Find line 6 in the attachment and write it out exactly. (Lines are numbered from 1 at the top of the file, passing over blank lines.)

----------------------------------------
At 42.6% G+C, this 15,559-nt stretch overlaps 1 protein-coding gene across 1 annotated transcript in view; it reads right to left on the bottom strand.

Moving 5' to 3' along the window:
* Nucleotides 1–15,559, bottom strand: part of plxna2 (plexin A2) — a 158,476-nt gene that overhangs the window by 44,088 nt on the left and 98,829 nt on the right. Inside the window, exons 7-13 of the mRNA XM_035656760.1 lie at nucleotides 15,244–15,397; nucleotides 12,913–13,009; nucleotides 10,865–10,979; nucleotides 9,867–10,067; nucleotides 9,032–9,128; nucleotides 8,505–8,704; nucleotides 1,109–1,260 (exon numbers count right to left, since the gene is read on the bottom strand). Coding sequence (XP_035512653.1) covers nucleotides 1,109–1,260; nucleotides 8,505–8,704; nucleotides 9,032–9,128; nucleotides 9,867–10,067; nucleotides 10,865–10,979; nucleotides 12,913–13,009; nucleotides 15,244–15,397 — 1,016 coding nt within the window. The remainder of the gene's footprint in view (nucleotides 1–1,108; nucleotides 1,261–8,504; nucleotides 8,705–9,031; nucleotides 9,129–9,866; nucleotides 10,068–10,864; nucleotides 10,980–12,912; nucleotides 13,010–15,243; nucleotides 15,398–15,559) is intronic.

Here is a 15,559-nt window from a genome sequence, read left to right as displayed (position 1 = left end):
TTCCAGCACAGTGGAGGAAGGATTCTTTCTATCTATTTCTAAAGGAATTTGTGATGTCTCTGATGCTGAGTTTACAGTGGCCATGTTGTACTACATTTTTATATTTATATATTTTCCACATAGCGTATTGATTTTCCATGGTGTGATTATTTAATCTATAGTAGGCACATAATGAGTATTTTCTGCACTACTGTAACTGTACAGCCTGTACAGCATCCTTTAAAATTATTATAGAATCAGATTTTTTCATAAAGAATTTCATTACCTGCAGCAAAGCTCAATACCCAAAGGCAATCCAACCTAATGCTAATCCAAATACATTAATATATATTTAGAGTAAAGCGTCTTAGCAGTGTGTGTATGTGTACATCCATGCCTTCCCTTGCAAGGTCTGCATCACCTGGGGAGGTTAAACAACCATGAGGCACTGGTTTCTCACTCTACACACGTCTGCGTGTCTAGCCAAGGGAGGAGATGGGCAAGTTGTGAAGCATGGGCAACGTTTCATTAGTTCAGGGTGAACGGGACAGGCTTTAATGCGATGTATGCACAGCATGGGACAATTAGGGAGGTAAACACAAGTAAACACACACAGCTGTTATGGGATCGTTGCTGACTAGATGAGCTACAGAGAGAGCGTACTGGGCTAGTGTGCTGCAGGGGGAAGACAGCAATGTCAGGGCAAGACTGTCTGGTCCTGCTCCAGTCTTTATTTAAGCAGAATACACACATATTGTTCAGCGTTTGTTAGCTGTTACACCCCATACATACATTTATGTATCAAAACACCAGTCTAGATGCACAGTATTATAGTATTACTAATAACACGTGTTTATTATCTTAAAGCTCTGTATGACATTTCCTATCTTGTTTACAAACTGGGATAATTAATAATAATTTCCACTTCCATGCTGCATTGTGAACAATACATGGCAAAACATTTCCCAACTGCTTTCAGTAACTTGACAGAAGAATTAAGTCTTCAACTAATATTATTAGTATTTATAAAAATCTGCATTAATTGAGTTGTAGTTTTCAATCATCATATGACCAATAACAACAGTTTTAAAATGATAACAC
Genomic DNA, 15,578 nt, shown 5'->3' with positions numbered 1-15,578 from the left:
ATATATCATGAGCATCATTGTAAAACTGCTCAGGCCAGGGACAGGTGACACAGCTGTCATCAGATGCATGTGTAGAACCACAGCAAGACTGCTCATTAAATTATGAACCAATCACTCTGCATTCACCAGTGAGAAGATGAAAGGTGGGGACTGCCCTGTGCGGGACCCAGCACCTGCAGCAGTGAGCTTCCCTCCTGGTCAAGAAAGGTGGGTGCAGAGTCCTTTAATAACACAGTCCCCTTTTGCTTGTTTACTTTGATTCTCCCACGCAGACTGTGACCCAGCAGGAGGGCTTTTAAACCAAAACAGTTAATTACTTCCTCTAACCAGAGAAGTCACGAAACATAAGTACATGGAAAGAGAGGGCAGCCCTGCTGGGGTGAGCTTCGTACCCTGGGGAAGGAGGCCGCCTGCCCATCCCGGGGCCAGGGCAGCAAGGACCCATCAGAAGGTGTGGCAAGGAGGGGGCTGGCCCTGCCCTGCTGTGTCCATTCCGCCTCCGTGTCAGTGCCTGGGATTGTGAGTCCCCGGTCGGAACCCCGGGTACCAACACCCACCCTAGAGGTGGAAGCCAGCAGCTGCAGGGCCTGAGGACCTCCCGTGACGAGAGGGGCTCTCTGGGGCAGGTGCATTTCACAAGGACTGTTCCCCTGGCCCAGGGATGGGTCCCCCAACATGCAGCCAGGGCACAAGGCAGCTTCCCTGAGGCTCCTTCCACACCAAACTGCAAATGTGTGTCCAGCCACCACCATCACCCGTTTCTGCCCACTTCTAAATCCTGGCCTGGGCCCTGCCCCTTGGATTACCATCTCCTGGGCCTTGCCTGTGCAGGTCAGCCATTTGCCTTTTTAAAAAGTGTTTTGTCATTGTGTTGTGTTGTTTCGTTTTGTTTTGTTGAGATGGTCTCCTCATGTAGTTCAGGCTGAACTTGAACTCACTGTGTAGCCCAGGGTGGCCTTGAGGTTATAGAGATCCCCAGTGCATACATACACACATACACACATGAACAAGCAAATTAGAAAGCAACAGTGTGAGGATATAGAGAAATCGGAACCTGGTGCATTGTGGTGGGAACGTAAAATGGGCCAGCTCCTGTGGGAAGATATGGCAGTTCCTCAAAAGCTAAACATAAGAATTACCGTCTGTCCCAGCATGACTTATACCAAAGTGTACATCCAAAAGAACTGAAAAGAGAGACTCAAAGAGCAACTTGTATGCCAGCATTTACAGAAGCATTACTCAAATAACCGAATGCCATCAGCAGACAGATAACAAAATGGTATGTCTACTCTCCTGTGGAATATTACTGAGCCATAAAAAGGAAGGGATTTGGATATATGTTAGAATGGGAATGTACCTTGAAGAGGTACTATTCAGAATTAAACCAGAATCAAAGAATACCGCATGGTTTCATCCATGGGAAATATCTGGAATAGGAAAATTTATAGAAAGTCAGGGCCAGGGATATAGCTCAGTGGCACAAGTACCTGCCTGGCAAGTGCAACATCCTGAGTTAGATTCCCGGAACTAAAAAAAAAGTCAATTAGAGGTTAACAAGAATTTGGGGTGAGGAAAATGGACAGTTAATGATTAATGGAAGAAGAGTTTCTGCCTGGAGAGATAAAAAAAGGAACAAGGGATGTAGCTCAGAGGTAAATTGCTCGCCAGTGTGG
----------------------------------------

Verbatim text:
Genomic DNA, 15,578 nt, shown 5'->3' with positions numbered 1-15,578 from the left: